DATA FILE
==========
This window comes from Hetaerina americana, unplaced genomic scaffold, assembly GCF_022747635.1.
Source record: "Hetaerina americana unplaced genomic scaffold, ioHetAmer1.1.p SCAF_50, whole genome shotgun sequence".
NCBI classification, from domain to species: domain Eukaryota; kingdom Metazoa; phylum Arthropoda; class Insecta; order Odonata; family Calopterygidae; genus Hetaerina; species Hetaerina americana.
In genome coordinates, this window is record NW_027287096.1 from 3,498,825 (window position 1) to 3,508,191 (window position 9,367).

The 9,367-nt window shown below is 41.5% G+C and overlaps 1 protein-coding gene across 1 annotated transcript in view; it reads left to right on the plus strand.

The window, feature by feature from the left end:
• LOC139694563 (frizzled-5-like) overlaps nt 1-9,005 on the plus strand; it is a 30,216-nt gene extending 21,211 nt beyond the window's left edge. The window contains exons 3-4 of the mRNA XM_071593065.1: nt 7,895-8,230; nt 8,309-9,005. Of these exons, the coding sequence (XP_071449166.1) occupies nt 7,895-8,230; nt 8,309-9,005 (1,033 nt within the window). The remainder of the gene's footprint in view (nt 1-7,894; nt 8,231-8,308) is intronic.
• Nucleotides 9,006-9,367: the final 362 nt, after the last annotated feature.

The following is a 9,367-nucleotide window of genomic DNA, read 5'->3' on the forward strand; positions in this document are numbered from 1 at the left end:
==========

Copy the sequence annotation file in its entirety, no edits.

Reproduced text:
This window comes from Hetaerina americana, unplaced genomic scaffold, assembly GCF_022747635.1.
Source record: "Hetaerina americana unplaced genomic scaffold, ioHetAmer1.1.p SCAF_50, whole genome shotgun sequence".
NCBI classification, from domain to species: domain Eukaryota; kingdom Metazoa; phylum Arthropoda; class Insecta; order Odonata; family Calopterygidae; genus Hetaerina; species Hetaerina americana.
In genome coordinates, this window is record NW_027287096.1 from 3,498,825 (window position 1) to 3,508,191 (window position 9,367).

The 9,367-nt window shown below is 41.5% G+C and overlaps 1 protein-coding gene across 1 annotated transcript in view; it reads left to right on the plus strand.

The window, feature by feature from the left end:
• LOC139694563 (frizzled-5-like) overlaps nt 1-9,005 on the plus strand; it is a 30,216-nt gene extending 21,211 nt beyond the window's left edge. The window contains exons 3-4 of the mRNA XM_071593065.1: nt 7,895-8,230; nt 8,309-9,005. Of these exons, the coding sequence (XP_071449166.1) occupies nt 7,895-8,230; nt 8,309-9,005 (1,033 nt within the window). The remainder of the gene's footprint in view (nt 1-7,894; nt 8,231-8,308) is intronic.
• Nucleotides 9,006-9,367: the final 362 nt, after the last annotated feature.

The following is a 9,367-nucleotide window of genomic DNA, read 5'->3' on the forward strand; positions in this document are numbered from 1 at the left end: